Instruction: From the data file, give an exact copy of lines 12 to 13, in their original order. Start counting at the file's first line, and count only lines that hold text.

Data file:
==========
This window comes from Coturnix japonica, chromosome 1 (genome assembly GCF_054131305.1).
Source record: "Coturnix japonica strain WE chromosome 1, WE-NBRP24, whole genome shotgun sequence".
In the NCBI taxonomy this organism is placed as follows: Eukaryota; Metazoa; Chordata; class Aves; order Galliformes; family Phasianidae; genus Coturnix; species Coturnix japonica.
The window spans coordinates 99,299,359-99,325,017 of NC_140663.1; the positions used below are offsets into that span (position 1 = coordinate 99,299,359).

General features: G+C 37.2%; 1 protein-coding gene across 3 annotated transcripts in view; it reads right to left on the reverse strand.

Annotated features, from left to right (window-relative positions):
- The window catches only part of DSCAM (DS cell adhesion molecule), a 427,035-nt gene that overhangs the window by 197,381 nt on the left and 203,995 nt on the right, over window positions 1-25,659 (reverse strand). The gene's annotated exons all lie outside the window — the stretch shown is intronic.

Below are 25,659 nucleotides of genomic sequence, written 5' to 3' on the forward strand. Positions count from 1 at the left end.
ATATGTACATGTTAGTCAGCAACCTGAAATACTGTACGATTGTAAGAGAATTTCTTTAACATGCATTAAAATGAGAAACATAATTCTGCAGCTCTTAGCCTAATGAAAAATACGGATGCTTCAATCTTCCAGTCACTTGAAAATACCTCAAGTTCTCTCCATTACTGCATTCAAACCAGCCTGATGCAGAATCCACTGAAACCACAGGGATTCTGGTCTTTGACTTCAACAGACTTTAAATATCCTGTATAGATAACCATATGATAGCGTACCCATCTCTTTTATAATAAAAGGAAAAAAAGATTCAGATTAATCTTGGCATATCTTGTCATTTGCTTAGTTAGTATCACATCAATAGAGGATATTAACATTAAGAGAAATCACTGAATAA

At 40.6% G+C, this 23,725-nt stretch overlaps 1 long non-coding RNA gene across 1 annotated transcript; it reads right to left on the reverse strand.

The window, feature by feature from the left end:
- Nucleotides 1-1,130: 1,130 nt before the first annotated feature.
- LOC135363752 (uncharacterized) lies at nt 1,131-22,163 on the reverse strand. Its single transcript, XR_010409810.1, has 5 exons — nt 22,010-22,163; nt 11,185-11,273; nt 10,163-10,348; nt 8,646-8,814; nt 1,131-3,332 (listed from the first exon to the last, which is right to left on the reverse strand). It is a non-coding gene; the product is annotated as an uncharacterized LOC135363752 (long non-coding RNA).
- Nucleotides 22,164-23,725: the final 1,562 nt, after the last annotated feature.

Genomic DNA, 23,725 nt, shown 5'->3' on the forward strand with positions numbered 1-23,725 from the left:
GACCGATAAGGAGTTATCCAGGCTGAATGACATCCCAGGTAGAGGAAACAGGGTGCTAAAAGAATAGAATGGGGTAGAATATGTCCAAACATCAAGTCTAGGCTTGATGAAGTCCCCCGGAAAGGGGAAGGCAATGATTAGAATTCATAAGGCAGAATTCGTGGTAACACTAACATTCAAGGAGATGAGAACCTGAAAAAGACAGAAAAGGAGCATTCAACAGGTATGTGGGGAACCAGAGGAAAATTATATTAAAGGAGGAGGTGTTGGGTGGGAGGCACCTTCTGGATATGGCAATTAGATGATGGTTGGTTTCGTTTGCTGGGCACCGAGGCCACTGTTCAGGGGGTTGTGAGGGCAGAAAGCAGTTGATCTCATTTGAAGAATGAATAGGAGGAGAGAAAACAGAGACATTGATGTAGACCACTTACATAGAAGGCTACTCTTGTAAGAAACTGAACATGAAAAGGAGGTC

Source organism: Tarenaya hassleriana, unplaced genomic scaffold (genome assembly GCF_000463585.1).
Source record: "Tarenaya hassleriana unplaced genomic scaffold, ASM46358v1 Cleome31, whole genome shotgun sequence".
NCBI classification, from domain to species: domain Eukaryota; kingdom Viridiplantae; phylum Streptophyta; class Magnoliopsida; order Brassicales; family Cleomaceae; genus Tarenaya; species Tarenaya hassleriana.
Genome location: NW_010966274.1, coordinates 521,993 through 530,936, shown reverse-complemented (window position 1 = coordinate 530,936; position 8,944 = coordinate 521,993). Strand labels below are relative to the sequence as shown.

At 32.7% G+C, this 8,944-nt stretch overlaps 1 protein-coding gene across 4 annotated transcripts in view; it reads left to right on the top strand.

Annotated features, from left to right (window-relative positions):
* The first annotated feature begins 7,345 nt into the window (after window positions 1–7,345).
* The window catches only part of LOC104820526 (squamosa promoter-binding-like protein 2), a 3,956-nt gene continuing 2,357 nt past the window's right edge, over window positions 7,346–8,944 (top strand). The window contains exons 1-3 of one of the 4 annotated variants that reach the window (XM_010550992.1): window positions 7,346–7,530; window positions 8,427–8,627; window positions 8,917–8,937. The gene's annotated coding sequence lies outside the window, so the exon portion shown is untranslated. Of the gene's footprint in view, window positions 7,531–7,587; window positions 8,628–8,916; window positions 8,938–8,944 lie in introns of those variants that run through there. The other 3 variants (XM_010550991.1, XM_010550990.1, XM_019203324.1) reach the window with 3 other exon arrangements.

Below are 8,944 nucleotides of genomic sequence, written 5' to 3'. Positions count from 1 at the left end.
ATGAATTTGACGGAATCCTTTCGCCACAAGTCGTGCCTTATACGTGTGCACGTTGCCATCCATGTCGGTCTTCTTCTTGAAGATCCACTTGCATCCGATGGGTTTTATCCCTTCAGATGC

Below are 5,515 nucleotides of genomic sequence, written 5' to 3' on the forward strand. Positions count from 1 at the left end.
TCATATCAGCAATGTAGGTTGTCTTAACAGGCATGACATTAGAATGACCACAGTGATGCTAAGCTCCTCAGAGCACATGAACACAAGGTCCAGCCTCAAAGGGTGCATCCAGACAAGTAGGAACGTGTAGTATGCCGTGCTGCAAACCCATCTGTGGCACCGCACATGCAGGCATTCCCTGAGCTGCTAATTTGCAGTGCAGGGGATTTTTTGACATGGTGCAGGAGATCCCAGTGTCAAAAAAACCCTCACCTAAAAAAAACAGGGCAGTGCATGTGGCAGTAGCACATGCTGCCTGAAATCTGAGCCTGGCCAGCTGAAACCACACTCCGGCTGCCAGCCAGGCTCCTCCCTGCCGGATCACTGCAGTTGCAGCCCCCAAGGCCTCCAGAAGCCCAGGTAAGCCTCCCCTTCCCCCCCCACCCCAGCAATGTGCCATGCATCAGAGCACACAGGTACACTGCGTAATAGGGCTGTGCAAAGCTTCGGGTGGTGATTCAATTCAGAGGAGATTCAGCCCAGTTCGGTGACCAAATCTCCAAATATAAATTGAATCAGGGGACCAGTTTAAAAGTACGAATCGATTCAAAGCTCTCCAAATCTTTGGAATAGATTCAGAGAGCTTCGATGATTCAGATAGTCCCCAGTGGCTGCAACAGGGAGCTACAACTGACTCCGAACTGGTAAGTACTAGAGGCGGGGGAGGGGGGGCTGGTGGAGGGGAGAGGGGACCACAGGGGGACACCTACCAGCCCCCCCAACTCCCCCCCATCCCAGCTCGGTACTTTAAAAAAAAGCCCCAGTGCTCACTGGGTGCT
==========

- Nucleotides 1-1,130: 1,130 nt before the first annotated feature.
- LOC135363752 (uncharacterized) lies at nt 1,131-22,163 on the reverse strand. Its single transcript, XR_010409810.1, has 5 exons — nt 22,010-22,163; nt 11,185-11,273; nt 10,163-10,348; nt 8,646-8,814; nt 1,131-3,332 (listed from the first exon to the last, which is right to left on the reverse strand). It is a non-coding gene; the product is annotated as an uncharacterized LOC135363752 (long non-coding RNA).